N.H. 10-bed unit could happen sooner

By Rivkela Brodsky
March 1st, 2014

As a means to ease an emergency room crisis, state lawmakers hope to accelerate the timetable on a plan to add a 10-bed stabilization unit to New Hampshire Hospital.

The state’s Senate Capital Budget Committee in January approved $375,000 in additional funds for the $2.1 million project that was originally slated to be completed in 2016, says committee chairman Sen. David Boutin, (R-Hooksett).

The additional funding is meant to get the unit finished faster. “At the end of the day, [the project] gets moved up about a year. That’s a big help here in the state. It provides some relief for emergency rooms,” he says.

A shortage of beds at the state’s only public psychiatric hospital has created a situation where individuals dealing with a mental health crisis must wait in emergency rooms to be seen and for a bed at the state hospital to open up. That situation has become dangerous for hospital emergency rooms.

There were two violent incidents at Elliot Hospital’s emergency room in Manchester over the summer. “We had an incident in the early part of the summer where a patient there attacked one of the workers,” Boutin says. “We had another incident later in the summer. Both staffers were hurt pretty badly….We need to move this up so we can provide more beds in a crisis situation.”

The two incidents over the summer “put a light on a problem people already knew was going on,” says Alexander de Nesnera, M.D., associate medical director at New Hampshire Hospital and associate professor of psychiatry at Dartmouth’s Geisel School of Medicine.

“Many people see [additional beds] as part of the solution of the overall problem that the state of New Hampshire faces,” he says. “You have people being seen in emergency rooms who need to be treated, but there is no room at New Hampshire Hospital to accept them. At the same time, the other issue is there are not enough voluntary beds in New Hampshire, either.”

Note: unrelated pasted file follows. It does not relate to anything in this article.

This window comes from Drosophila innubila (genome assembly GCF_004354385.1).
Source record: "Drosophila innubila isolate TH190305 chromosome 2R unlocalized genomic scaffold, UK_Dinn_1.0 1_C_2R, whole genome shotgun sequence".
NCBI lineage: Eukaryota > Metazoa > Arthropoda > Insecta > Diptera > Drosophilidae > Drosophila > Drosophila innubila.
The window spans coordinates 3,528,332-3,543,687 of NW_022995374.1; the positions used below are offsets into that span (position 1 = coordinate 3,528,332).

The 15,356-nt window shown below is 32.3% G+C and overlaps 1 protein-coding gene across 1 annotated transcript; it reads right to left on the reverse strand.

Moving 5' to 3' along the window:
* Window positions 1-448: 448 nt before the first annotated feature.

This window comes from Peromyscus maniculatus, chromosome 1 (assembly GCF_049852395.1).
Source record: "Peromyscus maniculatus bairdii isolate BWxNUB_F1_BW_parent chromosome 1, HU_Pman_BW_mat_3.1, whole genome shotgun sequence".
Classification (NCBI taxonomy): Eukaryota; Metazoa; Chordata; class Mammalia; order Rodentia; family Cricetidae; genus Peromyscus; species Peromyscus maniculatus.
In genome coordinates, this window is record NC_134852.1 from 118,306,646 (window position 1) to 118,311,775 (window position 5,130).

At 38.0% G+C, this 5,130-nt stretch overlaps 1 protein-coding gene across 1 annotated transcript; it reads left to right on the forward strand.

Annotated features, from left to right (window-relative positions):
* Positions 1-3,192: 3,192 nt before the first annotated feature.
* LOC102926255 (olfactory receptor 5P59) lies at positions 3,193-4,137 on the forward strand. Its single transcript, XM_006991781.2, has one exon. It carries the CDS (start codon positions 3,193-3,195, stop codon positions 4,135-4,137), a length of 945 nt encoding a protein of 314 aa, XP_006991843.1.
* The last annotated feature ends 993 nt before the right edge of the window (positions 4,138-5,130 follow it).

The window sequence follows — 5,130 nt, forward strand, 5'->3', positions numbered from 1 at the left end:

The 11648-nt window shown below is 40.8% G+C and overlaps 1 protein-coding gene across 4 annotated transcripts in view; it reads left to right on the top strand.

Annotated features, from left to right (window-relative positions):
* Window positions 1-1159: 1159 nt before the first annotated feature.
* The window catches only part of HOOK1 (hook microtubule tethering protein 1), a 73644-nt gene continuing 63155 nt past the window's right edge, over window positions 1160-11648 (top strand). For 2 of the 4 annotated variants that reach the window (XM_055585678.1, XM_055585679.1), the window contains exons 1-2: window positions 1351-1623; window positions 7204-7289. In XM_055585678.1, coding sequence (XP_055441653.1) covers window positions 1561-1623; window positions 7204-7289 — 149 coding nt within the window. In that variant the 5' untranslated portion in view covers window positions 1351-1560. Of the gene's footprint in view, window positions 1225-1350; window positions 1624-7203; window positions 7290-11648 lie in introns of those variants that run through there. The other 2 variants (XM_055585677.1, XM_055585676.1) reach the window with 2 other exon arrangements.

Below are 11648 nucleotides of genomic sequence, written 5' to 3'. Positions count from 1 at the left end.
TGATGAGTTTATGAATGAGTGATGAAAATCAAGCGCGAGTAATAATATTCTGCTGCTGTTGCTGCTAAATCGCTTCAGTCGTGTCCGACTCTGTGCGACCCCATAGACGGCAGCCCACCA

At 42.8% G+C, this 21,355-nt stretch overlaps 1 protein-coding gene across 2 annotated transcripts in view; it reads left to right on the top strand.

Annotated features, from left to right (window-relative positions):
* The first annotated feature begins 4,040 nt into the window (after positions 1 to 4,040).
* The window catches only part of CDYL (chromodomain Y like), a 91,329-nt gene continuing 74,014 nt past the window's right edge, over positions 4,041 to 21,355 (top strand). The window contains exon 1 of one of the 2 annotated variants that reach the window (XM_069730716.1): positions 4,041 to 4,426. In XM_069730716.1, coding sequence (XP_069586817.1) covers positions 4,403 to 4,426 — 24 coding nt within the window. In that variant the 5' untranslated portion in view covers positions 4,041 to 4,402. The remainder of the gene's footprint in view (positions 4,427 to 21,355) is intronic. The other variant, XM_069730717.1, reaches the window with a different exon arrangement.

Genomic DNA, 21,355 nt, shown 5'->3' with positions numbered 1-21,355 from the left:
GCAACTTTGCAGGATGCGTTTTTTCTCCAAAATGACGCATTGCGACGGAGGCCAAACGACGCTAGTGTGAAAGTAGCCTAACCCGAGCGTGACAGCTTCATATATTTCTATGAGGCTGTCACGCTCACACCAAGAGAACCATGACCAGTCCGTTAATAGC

Individuals admitted to the hospital are typically at a point of being a danger to themselves or others and are often brought to the hospital involuntarily, although they are not treated involuntarily, Nesnera says. Often they are dealing with schizophrenia, bipolar disorder, PTSD, or major depression.

New Hampshire Hospital has 160 beds and almost 2,400 admissions per year. The average stay at the hospital is eight days, Nesnera says. “We are very much an acute care facility that gets people treated hopefully quickly and then we can get them out back to the community and back home.”

The new unit at New Hampshire Hospital will help provide quicker treatment, he says. “What we perceive will happen is that it will be a 10-bed facility that will be able to take care of patients that are in crisis, that need perhaps more rapid stabilization than necessarily staying eight days. We are hoping that we could treat people for a shorter term than an eight-day period.”

Specific plans and a timeline for the new unit have not yet been finalized, Nesnera says.

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